Can I write six different reviews of Cloud Atlas under six unique names, each one offering a varied take on the movie? Not only would that be in keeping with the film’s structure – in which a handful of actors play numerous parts across various times and locations – it would also be an easier way to express the extreme ambivalence I have about this audacious, yet never quite awesome, project.
A bit of plot synopsis, because a comprehensive one would have us here all day: adapted from the novel by David Mitchell, Cloud Atlas alternates among a series of tangentially connected narratives that are set, among other places, in the Pacific Islands of 1849, San Francisco of 1979, London of 2012 and the future city of Neo Seoul. Along the way we meet a variety of characters, most played by the same core set of actors. Tom Hanks is simultaneously a 17th-century doctor, a groovy nuclear physicist and a post-apocalyptic primitive who lives in the forest and talks like Jar Jar Binks. Hugo Weaving is, at turns, a voodoo ghost and an abusive female nurse. Halle Berry is a crusading journalist and a British composer’s wife. You can see already the film’s ambition – and potential pitfalls.
A recurring motif in a few of these story lines is “The Cloud Atlas Sextet,” an elaborate musical composition created by a suicidal wunderkind (Ben Whishaw). Indeed, Cloud Atlas functions as a symphony in many ways. Conducted as much as it is directed (Andy and Lana Wachowski have helmed some segments and Tom Tykwer others, with Alexander Berner serving the crucial role of editor), the movie floats along from one movement to another with amazing ease, allowing the familiar faces of the same actors to serve a role similar to what repeated chords do in a musical piece: create tonal echoes that help disparate movements relate to each other within a coherent whole. Even its detractors – and this is a movie that’s easy to take potshots at – will have to admit that Cloud Atlas is more fluid than it has any right to be.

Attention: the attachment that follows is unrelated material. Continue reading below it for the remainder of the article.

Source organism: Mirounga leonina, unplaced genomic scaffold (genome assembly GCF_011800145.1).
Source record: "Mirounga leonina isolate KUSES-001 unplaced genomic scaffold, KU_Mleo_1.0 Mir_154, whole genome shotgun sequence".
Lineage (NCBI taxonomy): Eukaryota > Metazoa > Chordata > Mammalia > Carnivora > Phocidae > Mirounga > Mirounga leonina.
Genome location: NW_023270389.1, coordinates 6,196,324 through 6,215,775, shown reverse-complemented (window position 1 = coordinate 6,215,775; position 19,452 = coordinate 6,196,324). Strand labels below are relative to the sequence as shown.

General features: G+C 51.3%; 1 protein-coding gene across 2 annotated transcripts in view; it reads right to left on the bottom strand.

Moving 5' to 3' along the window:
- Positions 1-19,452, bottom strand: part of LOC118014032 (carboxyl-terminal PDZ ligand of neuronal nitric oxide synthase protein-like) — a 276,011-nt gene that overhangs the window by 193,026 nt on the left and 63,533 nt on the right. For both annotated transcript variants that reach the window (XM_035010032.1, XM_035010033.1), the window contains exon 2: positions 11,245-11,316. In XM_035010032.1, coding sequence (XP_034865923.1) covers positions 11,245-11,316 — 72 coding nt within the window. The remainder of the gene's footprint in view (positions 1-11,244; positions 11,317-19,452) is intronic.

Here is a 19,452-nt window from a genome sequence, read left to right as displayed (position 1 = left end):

Cloud Atlas is at its most successfully symphonic near its midpoint, once its various locations and time frames have been established and the cross-cutting among them achieves a visual and thematic resonance. Two parallel scenes of attempted liberation – a slave’s leap from a ship’s mast in 1849 and a fugitive’s escape via a bridge between skyscrapers in Neo Seoul – use a sense of extreme height to generate suspense, thereby amplifying each other (as well as the third, less dynamic, thread in the sequence, of Berry’s journalist sneaking into an office at an energy company she’s investigating). In this way, the movie is something akin to one of the concerti grossi of Handel or Bach, in which the music is passed back and forth among a small group of soloists and a full orchestra (a music professor who knows much more about this than I do pointed me to Handel’s Twelve Grand Concertos and Bach’s Brandenburg Concerto No. 5 as examples).
So Cloud Atlas’ self-imposed, musical allusions are more than a grasping for pretension, then. Tykwer and the Wachowskis are talented enough to pull it off, at least in structural terms. But to what end?
If the movie’s construction is intricate, its handling of its main thematic concern is the opposite. In action and explicit dialogue, Cloud Atlas repeatedly hammers home this unassailable message: Freedom good. Oppression bad. (In fact, Hanks’ primitive sort of sounds like this.) Almost all of the major characters are struggling to free themselves from some form of oppression, whether it’s the brainwashed café waitress in Neo Seoul (Xun Zhou) or the book publisher (Jim Broadbent) who has been unwittingly committed to a nursing home. Others – like the 17th-century explorer (Jim Sturgess) who befriends a slave (David Gyasi) – are awakening to the ways that the conventions they follow are built upon the oppression of others. In Cloud Atlas, it isn’t enough that this friendship between master and slave develops, however. The movie also includes a climactic scene in which that explorer defiantly tells his racist father-in-law: “We’re moving back East, to work with the abolitionists!”
If Cloud Atlas is a symphony, it beats its message like a gong.